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Steve Hackett - Wild Orchids CD (album) cover


Steve Hackett


Eclectic Prog

3.75 | 293 ratings

From, the ultimate progressive rock music website

3 stars Ex-Genesis legend, and long time solo-performer, Mr. Steven Hackett is recognized even by the musical world outside of prog (though not much...) to be an excellent guitar player. So will this prog icon fade away, and never relive his former glory? No way! This little hidden gem is a testament, along with Peter Gabriel's Up, that aged musicians can still return to their former glory, or rise to a new level. However, this album's magic doesn't reside in the musical skill of Hackett, or even in the great compositions of the songs, but in the nostalgic aura surrounding every second of sound.

What a nice hodgepodge of styles here, ranging from very bluesy guitar, to classical, to lounge jazz, to Beatles-esque sitar, with even dark songs, experimental in nature. This wide arsenal of varied musical textures and soundscapes really make this album extremely pleasurable to listen in entirety (though the songs are excellent when removed from the album, as well). Hackett, not one known for his vocal prowess (to say the least), proves firmly that he is a good singer! His sincere, almost monotone voice fits astonishingly well with his music. And thankfully, his wizardry on the six-string has not suffered even a fraction over the years. In fact, I would say that it has even improved. Also to improve is his melody-writing skill, which is a key part of this inspired album.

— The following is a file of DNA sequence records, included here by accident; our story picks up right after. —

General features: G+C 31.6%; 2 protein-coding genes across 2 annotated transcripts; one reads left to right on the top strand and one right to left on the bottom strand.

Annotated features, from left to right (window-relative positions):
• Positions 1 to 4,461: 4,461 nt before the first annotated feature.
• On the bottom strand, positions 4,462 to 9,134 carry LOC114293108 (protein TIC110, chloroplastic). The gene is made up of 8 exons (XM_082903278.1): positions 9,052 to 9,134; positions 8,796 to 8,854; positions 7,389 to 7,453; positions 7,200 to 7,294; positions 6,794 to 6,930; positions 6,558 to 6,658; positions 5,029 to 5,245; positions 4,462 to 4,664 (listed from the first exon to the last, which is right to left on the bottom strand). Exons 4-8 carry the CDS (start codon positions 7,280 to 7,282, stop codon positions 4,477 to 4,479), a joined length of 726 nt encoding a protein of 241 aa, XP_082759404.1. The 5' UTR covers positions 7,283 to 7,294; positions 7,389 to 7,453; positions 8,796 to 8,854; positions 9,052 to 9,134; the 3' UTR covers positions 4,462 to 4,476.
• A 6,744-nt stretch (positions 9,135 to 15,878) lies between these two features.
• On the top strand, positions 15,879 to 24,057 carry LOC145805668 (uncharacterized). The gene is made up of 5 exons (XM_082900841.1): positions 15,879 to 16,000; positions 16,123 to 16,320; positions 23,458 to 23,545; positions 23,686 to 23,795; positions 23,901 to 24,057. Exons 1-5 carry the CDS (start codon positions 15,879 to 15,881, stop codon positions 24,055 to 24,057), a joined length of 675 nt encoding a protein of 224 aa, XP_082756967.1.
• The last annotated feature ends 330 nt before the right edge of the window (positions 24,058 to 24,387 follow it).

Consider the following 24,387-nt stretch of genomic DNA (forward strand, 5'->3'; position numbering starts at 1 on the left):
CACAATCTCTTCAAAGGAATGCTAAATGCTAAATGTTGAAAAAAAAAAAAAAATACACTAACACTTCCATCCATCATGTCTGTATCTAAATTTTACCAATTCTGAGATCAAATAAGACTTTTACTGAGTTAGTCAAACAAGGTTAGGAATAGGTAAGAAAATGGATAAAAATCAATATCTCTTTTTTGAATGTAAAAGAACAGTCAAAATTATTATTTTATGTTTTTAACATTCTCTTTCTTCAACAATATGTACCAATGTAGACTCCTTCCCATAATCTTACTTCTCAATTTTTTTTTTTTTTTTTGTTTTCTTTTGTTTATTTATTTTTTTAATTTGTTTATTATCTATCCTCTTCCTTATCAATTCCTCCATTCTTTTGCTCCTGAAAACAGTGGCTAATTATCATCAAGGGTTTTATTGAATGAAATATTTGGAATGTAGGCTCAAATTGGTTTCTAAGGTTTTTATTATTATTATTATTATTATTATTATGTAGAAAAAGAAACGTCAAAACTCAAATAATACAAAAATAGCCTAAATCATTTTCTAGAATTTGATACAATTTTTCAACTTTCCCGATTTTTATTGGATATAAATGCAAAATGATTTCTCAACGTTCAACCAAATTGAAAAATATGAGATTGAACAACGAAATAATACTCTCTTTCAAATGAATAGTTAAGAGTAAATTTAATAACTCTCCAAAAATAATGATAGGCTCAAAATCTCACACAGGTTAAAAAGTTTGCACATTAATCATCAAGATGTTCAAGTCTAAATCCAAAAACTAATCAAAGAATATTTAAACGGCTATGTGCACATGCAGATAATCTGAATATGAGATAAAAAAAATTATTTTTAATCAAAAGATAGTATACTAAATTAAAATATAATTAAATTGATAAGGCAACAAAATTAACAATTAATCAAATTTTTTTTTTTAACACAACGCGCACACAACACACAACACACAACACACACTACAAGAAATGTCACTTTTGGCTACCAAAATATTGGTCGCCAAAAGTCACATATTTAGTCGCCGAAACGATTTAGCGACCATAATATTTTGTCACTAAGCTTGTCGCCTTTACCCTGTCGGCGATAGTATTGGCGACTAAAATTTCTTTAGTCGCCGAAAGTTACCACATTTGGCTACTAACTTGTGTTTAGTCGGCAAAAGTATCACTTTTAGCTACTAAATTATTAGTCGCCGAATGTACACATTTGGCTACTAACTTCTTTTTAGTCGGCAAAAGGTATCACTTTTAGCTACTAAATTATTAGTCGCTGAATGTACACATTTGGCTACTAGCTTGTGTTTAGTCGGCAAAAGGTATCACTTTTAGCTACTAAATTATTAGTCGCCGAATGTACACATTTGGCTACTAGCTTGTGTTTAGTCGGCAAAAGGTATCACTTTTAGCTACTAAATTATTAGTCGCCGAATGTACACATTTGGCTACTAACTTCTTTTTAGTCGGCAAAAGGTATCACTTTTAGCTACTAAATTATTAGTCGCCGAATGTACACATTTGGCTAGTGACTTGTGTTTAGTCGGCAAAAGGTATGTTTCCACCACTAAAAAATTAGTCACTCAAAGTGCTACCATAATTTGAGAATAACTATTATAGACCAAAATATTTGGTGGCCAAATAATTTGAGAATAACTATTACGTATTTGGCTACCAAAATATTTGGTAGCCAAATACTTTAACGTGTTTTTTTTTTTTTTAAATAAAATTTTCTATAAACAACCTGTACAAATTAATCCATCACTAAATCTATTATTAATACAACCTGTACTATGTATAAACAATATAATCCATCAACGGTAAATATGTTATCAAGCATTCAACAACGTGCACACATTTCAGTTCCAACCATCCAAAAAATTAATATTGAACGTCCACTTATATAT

Production is top-notch: all effects and editing, sound quality, and booklet are all superbly executed. The entire ensemble is drenched in elegance. The orchestral touch is phenomenal, and not over the top. The atmosphere is compelling, and lyrics are surprisingly well done. The energy builds, and is strongest during Down Street, Wolfwork, and most powerful in the closer Howl, though it's sort of an anti-climatic, and not dramatically epic album in the end. Overall, this is makes for a quite unforgettable journey, which takes only a few listens to immerse into fully. Picture this as a completely unessential masterpiece.

Shakespeare | 3/5 |


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